Information contained in this publication is intended for informational purposes only and does not constitute legal advice or opinion, nor is it a substitute for the professional judgment of an attorney.
The High Court has upheld a claim by 104 investment bankers for unpaid bonuses totalling EUR 52 million (Attrill and others v Dresdner Kleinwort and Commerzbank). The claim was based on verbal promises as to the size of a bonus pool which were found to have contractual effect.
The judgment, though lengthy, is at heart a straightforward breach of contract claim. It is very fact-specific, and care should be taken not to read too much into its broader implications.
Nevertheless, it serves as a salutary warning to staff involved in the annual compensation process in banks and other financial services institutions - from the CEO and the board down - of the need to exercise caution in the nature and content of communications about bonus pools and individual awards. Failure to do so may mean that binding commitments, later regretted, come into effect.
Facts of the Case
In 2008, the investment bank Dresdner Kleinwort was the subject of speculation as to its future, including a dramatic scaling down of operations, winding down, or a sale. Unsurprisingly, this created widespread uncertainty and many staff left. The Financial Services Authority placed the bank on its "watchlist" and required it to take action to address the risk of the loss of key staff.
In August 2008, and in response to these developments, the bank's board approved the creation of a guaranteed minimum EUR 400 million bonus pool, the purpose of which was to ensure stability. This was communicated to staff by the then CEO, Dr Stefan Jentzsch, by way of a so-called "town hall" meeting, broadcast on the intranet and available to all staff. The pool was to be awarded on a discretionary basis according to individual performance.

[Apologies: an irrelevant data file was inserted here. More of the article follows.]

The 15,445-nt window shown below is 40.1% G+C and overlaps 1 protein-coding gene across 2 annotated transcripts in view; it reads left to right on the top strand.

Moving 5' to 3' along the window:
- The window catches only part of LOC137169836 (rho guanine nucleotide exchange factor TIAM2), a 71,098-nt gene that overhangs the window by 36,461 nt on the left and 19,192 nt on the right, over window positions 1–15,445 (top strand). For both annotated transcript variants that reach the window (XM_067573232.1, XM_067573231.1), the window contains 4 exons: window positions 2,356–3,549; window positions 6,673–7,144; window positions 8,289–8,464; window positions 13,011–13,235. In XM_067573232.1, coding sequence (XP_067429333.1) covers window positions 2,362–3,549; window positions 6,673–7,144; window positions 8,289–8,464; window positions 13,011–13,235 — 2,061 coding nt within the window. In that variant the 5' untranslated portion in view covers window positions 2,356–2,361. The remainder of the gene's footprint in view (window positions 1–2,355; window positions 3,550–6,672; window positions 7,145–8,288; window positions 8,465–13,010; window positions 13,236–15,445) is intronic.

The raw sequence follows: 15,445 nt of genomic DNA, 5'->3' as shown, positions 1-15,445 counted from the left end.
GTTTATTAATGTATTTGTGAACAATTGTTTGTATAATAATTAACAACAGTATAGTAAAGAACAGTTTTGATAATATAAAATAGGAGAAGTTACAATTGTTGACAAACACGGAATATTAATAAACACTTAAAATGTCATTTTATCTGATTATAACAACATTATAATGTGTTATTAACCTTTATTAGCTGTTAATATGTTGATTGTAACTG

In December 2008, the bank issued bonus letters to individual employees notifying them of their provisional discretionary bonus awards of a specific sum, but stating that these were subject to a "material adverse change" ("MAC") clause. The letters stated that this clause would be applied if "additional material deviations in the bank's revenues and earnings against forecast for November and December 2008 are identified during the preparation of annual financial statements for 2008".
In January 2009, the sale of Dresdner Kleinwort to Commerzbank was completed. The new CEO informed staff that the MAC clause was being invoked and that the provisional bonuses communicated in December would be reduced by 90%.
The claimants argued that contractually binding promises were made to them regarding the creation of a guaranteed bonus pool of a particular size. The bank argued that the promises were not intended to have contractual effect and did not do so. The claimants also argued that the imposition of the MAC clause was a breach of contract, and/or that the basis on which the bank purported to apply it was a breach of its terms.